Some renters need to be evicted, so that good renters can have the homes they deserve

I am a small passive investor in working-class apartment communities, Class B and C. This is affordable housing with rents ranging from $750 to $1,400. A syndicator pools our funds, buys a run-down apartment community and rehabs it, creating good, clean, safe, affordable housing for working-class families. Our motto is “Best Product, Best Price.”

Our syndicators work closely with honest residents, helping them to find local rent subsidies, deferring rent payments, and otherwise working with them in this time of crisis. But there are residents whose evictions have nothing to do with COVID-19, and we must be allowed to evict them.

It is critically important that government officials, politicians and religious leaders rushing to create eviction moratoriums understand the challenges our syndicators face and why evictions are sometimes necessary. Our syndicators provide monthly reports and financials. Here is a tale told by one such syndicator in his monthly reports and the challenges he faced during a recent month. We meet and know most of our syndicators before we invest with them. They are friends as much as business partners.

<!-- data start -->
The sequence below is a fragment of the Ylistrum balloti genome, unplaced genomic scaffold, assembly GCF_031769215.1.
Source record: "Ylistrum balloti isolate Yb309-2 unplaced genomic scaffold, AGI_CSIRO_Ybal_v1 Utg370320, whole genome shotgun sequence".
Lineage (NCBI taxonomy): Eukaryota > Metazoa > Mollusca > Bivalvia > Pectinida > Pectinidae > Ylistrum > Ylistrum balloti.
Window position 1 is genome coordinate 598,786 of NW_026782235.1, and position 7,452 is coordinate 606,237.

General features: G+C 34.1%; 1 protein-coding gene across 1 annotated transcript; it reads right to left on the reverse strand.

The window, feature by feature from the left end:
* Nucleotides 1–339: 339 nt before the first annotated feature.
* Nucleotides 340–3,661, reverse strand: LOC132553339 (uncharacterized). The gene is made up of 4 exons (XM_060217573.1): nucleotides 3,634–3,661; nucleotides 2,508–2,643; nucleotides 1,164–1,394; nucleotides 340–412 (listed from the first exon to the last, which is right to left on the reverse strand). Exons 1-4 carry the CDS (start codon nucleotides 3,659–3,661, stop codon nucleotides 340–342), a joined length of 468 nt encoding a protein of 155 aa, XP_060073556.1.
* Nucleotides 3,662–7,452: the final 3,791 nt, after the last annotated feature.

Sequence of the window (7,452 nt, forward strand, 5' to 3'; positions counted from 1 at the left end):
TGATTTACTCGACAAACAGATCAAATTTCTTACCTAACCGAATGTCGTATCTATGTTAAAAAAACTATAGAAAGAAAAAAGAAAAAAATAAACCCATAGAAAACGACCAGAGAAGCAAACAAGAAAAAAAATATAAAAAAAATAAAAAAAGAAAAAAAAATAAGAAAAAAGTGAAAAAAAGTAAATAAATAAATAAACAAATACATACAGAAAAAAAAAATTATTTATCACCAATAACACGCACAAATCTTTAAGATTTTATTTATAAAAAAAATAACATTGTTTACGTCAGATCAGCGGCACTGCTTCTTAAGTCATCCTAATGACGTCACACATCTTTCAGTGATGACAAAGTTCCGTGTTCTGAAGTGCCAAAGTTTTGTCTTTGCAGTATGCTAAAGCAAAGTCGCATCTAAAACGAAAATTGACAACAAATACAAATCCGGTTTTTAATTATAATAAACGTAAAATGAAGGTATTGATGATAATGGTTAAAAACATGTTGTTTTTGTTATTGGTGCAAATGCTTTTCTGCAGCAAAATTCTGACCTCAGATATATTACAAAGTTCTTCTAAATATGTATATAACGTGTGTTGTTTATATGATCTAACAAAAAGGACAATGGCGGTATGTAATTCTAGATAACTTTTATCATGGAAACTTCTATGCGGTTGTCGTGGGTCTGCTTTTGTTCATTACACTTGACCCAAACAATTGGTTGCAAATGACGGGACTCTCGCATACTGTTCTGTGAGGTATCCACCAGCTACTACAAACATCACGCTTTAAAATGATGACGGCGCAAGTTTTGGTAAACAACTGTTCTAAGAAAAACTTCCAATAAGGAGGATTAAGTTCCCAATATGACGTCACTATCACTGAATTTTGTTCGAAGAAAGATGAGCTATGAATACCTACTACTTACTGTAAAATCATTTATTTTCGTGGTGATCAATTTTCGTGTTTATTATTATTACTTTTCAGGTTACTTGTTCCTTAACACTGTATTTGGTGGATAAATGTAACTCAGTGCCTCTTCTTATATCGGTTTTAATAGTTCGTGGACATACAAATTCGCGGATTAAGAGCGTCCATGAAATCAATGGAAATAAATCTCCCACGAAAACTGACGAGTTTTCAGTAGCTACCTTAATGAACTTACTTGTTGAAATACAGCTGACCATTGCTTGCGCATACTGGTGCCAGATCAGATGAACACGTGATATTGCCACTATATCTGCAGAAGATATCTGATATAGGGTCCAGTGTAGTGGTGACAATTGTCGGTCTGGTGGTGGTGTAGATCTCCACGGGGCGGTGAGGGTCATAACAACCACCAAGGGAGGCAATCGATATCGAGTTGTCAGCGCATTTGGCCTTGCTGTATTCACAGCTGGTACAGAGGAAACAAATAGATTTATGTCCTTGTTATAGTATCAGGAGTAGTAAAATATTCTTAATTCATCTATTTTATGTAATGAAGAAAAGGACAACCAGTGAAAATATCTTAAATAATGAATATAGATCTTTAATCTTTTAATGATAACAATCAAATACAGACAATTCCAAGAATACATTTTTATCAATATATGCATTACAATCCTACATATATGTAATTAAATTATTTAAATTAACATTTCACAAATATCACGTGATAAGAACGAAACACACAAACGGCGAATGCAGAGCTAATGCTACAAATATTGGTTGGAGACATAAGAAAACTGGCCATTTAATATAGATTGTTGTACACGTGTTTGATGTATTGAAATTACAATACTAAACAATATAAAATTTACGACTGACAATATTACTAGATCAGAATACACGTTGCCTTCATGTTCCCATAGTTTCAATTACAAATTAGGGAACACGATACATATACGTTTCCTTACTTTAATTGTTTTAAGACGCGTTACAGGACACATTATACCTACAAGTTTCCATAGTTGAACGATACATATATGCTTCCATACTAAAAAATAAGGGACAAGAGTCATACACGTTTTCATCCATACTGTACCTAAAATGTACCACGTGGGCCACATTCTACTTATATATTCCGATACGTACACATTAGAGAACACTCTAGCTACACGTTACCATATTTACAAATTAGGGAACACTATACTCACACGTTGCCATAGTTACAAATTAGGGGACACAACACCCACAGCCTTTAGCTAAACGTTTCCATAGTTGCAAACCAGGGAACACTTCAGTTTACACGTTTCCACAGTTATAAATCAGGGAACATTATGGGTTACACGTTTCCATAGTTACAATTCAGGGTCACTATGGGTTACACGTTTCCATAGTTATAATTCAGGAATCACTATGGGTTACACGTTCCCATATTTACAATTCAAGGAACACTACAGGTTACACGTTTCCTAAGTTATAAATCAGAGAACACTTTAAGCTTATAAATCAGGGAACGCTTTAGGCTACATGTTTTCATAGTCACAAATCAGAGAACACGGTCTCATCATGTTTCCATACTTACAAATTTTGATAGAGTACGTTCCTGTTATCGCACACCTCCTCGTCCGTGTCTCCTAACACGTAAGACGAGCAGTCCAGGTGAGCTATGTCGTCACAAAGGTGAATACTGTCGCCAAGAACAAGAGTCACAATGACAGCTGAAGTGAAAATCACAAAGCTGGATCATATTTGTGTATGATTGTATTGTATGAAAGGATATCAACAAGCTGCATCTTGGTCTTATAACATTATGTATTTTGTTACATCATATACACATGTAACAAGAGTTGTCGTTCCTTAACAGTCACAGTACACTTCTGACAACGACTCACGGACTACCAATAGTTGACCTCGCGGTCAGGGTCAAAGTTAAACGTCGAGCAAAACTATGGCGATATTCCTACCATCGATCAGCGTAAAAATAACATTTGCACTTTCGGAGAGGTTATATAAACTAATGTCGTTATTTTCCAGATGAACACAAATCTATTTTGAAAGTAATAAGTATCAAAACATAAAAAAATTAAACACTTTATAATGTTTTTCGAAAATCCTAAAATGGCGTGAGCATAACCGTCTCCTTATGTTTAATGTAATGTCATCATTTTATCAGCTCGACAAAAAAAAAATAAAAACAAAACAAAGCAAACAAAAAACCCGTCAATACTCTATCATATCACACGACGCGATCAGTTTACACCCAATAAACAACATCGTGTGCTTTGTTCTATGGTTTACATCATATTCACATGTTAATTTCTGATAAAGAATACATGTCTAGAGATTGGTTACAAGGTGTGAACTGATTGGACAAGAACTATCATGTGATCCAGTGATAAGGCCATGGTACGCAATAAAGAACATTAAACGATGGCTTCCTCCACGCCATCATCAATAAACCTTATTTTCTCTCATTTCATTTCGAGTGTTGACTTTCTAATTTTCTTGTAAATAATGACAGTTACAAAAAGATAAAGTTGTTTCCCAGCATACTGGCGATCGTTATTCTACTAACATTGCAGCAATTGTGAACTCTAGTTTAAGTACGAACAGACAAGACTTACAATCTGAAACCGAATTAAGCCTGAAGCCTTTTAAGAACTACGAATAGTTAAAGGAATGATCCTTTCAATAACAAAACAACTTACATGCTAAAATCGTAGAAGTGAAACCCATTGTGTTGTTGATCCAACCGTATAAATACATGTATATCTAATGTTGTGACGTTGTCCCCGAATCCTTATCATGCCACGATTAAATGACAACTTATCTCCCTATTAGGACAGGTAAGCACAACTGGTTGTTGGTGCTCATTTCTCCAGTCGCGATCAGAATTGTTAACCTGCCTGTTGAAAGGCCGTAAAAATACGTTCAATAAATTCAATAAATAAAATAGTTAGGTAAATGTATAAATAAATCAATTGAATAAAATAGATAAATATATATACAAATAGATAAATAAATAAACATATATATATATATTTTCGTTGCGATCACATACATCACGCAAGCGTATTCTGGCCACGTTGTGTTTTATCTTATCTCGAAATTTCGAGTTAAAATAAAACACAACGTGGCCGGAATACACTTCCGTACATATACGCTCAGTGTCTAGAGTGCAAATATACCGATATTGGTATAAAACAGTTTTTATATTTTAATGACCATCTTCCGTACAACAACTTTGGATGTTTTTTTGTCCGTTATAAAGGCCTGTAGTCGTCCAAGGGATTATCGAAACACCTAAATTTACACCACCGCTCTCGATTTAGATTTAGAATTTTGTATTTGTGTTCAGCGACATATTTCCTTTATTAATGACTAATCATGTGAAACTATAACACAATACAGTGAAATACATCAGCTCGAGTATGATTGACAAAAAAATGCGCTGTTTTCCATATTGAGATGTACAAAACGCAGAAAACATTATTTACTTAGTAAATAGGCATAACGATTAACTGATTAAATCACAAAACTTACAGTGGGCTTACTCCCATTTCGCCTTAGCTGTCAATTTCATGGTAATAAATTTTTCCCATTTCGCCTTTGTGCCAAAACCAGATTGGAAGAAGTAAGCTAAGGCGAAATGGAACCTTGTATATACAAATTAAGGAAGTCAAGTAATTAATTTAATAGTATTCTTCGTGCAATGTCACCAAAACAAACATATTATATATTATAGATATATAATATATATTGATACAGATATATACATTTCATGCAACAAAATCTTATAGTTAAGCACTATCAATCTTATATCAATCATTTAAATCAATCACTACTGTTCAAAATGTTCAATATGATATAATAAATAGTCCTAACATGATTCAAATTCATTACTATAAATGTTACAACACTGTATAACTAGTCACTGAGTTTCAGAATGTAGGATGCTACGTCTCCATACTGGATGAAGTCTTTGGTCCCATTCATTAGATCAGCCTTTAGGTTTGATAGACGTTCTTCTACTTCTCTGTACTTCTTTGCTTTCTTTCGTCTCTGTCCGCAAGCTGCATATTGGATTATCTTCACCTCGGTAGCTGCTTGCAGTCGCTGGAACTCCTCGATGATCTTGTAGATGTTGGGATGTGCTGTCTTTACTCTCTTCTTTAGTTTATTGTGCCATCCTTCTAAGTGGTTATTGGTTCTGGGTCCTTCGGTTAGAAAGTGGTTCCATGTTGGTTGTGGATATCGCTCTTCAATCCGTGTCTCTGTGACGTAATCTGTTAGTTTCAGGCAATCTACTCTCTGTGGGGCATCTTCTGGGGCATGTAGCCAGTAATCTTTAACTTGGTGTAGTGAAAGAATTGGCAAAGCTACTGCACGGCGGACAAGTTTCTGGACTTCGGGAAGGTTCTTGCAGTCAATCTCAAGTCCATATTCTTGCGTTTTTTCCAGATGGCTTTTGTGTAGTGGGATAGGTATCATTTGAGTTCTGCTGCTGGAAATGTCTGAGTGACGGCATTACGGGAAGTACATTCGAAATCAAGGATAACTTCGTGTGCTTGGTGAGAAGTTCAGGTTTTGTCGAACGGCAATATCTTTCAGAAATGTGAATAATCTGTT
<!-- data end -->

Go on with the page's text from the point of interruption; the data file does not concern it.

One of my investments is in a small apartment community in a small city. When it was originally built decades ago, this 24-unit community was considered a nice place. As it passed through several owners, the place degenerated, earning the reputation as the last place that would accept residents before they were forced to live in their trucks. The untrained former maintenance man, who made inappropriate comments to female residents, was incredibly creative in making things work, not making repairs. He just made problems go away.

Years prior to our purchasing this apartment community, the family in Unit 214, a two-bedroom, two-bath unit, allowed their daughter’s boyfriend to live with them, in violation of the lease. After numerous domestic incidents, often

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